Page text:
MONTREAL—Transcontinental has announced it intends to change its corporate name and split its stock. In order to "increase the recognition of its corporate identity" Transcontinental is amending its name to Transcontinental Inc. "We proposed a name change in order to reflect the reality that "Transcontinental" is the name by which our company is generally known. This much simpler name will eliminate the confusion and deformation that our current name is occasionally subject to. It also goes a long way in reinforcing our identity as a single, unified company. All our plants recently adopted new names that all include the word "Transcontinental". It was just a matter of time until we got on board at the Corporate level," says Jean Blouin vice president of public relations at Transcontinental. A two-for-one stock split has also been announced. The company says this initiative will increase its shares to more than 88 million and allow individual investors to more easily purchase stock. Both moves remain subject to shareholders' approval.

January 17, 2003
St. Joseph Print Group becomes FSC certified
CONCORD, Ont.—St. Joseph Print Group has been granted the Forest Stewardship Council (FSC) certification. This means the company can offer its environmentally-friendly customers a paper that has been produced from trees in FSC-designated forests. These areas are managed to preserve the environment and the paper is guaranteed to meet the criteria and principles of the international organization. Customers are also able to carry the FSC logo on their printed products. This certification applies to St. Joseph's print facilities in Concord, Toronto and Ottawa.

Investors Group cuts back on issuing annual reports
WINNIPEG—Investors Group has informed its mutual fund unitholders that annual reports will only be printed by request. "We are not the only mutual fund manager, nor are we the first [to announce this change]," says Ron Arnst, manager of media relations for Investors Group. Following the lead of Scotia Securities, it is the latest Canadian mutual fund manager to cut its costs by reducing the printing and mailing of the hefty reports. Securities Commissions used to require that all unitholders receive an annual report but recent regulatory changes have relaxed the requirements. "Unitholders have actually been asking for this change," he says. "It's something we're reacting to rather than driving." And while he anticipates this initiative will save the company a substantial amount of money, exact dollar figures and unitholder response is still unknown.

January 14, 2003
Grenville donates printing for 9/11 memorial book
TORONTO—Grenville Printing has donated its printing services to Healing Hearts, a book of sketches that Toronto artist John Coburn created in New York after the terrorist attacks of Sept. 11. Bill Burke, president of Grenville's printing division, said his family lost a friend during the attacks and dedicated his services in the memory of that person. "We just wanted to give something back, and [Coburn] was having trouble getting it done in the U.S." He says the printing and prepress of the 3,500 books totaled about $45,000. The 80-page, hardcover book received support from several groups, including Buntin Reid and Anstey Bookbinding, and is being distributed free of charge to the families of the victims. Healing Hearts, not available for sale, is Coburn's personal observations "of how everyone rallied together, sort of the feel-good side of it."

Former Quebecor exec heads Canadian Olympic Committee
VANCOUVER—Chris Rudge, who retired from his senior post at Quebecor a year ago, has accepted the position of chief executive officer of the Canadian Olympic Committee (COC). Top priority on Rudge's list will be raising funds for Canadian athletes and promoting Vancouver's bid for the 2010 Olympics. Rudge held several executive positions at Quebecor over 12 years, including president of Canada and International operations, and was president and part-owner of Web Offset Publications prior to that. The 57-year-old also has quite an extensive sport background. He holds a teaching certificate and a bachelor of physical education and health, was a physical education teacher for the Toronto Board of Education, played professional lacrosse with the Syracuse Stingers and coached the Canadian National Field Lacrosse Team in 1976. Based in the Toronto office, his appointment is effective immediately.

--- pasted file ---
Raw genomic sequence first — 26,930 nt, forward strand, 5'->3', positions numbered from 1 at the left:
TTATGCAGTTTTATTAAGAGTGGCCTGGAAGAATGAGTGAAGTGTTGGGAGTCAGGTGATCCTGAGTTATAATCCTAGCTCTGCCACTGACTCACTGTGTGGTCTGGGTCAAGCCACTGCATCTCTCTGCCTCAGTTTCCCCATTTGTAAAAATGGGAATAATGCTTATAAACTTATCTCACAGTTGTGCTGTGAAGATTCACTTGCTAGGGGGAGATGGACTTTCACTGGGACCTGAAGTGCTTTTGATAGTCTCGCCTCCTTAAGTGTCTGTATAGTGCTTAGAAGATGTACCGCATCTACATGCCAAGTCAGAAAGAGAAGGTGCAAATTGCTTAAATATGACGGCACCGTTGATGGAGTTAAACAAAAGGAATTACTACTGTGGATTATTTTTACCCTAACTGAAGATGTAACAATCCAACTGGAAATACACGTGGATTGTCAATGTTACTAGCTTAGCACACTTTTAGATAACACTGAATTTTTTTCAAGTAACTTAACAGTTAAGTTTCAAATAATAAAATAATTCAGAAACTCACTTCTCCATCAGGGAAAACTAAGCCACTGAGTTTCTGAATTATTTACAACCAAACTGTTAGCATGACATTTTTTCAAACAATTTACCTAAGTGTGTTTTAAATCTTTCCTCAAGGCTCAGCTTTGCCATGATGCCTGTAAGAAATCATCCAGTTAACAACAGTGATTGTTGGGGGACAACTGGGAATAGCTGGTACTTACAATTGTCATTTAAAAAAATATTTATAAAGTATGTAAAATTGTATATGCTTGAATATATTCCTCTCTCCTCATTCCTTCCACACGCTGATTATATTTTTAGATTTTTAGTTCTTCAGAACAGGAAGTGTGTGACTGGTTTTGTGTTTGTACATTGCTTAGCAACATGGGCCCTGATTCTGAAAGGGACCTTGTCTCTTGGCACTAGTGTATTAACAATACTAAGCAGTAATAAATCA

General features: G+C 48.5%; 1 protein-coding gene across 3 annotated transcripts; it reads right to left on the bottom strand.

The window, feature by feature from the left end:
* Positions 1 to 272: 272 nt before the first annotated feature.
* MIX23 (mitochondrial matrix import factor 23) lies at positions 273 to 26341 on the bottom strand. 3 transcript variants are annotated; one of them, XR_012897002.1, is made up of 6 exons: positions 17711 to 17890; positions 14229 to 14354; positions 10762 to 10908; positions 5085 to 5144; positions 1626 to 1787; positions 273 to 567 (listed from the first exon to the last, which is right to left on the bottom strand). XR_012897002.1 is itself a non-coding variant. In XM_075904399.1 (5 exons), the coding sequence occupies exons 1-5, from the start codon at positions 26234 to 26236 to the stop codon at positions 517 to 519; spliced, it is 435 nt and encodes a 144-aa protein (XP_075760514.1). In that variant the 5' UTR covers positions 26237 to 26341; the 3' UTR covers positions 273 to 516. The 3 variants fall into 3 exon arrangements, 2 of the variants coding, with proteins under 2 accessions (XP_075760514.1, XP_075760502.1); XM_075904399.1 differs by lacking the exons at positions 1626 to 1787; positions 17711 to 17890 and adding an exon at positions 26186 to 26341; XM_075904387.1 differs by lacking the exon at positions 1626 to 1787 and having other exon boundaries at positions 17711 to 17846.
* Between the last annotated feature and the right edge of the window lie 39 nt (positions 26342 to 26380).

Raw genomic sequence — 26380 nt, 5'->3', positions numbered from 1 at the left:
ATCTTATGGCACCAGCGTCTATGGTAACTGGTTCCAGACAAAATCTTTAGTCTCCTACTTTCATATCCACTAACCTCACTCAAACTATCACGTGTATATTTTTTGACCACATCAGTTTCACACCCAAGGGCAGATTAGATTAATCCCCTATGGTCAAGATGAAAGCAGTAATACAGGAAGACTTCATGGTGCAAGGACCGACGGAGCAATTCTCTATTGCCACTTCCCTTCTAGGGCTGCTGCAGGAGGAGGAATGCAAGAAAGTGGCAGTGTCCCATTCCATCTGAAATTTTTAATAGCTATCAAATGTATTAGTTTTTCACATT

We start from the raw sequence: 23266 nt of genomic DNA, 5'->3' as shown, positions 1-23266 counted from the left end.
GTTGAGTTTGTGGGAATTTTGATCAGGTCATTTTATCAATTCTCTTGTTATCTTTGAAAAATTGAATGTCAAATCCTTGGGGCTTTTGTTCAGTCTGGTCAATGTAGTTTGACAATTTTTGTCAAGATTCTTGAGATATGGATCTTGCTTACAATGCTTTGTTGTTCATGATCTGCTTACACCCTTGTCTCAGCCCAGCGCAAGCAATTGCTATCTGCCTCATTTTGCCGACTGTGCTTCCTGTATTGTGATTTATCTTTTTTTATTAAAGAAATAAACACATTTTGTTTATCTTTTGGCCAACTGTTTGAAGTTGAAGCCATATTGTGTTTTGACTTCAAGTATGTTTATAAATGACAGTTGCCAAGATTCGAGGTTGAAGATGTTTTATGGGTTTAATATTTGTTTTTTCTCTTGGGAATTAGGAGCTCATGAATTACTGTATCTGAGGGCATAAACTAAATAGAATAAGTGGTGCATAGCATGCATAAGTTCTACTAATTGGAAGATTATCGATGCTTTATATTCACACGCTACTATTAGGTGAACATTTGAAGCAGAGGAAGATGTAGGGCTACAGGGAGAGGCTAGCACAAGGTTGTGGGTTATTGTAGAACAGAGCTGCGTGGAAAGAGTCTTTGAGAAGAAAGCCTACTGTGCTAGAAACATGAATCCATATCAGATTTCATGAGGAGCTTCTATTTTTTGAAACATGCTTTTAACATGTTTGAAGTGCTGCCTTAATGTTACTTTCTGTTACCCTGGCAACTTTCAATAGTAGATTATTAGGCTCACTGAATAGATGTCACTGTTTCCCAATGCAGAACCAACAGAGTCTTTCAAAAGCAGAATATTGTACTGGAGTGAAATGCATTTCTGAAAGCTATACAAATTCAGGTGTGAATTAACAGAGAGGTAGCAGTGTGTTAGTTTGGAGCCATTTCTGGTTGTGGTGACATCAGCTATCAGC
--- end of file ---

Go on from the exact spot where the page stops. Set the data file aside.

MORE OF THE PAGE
January 10, 2003
C.J. Graphics acquires Colour Technologies
TORONTO—C.J. Graphics has purchased Colour Technologies, a prepress house owned by Mary Black, chair of Ryerson's Graphic Communications Management program. In a prepared release, C.J. Graphics president Jay Mandarino said this acquisition gives the company the scale and capacity to become the leading outsourcer for printing and prepress services in North America. Employees at Colour Technologies have relocated to C.J. Graphics's Toronto facility but the two companies will function independently of one another. In other company news, C.J. Graphics has purchased a Heidelberg CD six-colour press with spot aqueous coater and seven of its staff have become shareholders in the company.

Ryerson offers continuing education classes for graphic arts
TORONTO—This spring Ryerson will offer professional development courses related to the graphic arts industry. The series is made up of ten courses that include: QuarkXPress, PDF Digital Prepress Workflows, Print Buying and Project Management, Sales and Marketing, and Practical Design. Chris Kular, coordinator for continuing education courses in graphic communication, says, "the courses will address the needs of the industry to stay in touch with new technologies and new developments in print production." The 14-hour courses will run over a two-day period for $399, with the exception of Practical Design, which will be held on weeknights over a seven-week period for $599. Courses will be held at the new Graphic Communications Management building and are intended primarily for those in the industry—estimators, prepress and production employees, print buyers, and sales representatives. For more information, contact Chris at 416-979-5000 ext. 6578, ckular@ryerson.ca

January 07, 2003
St. Joseph engineer starts own company
QUEENSVILLE, Ont.—Steve Morrison has left his post as vice president of engineering at St. Joseph Corp. to pursue his dream of starting his own business. Engineered Business Solutions "provides engineering services to the printing industry," he says. Services include project management, machinery installation and plant design and relocation. "There is a lot of activity out there," Morrison says, "and many companies don't carry someone like myself on staff full-time." Morrison has 28 years of industry experience under his belt. He was an engineering technician with Quebecor for 13 years and was employed by St. Joseph for 15 years, most recently completing the design and construction of its new Ottawa facility as project manager. For more information and a full business profile, contact Steve at 905-478-5008, elcorp@sympatico.ca.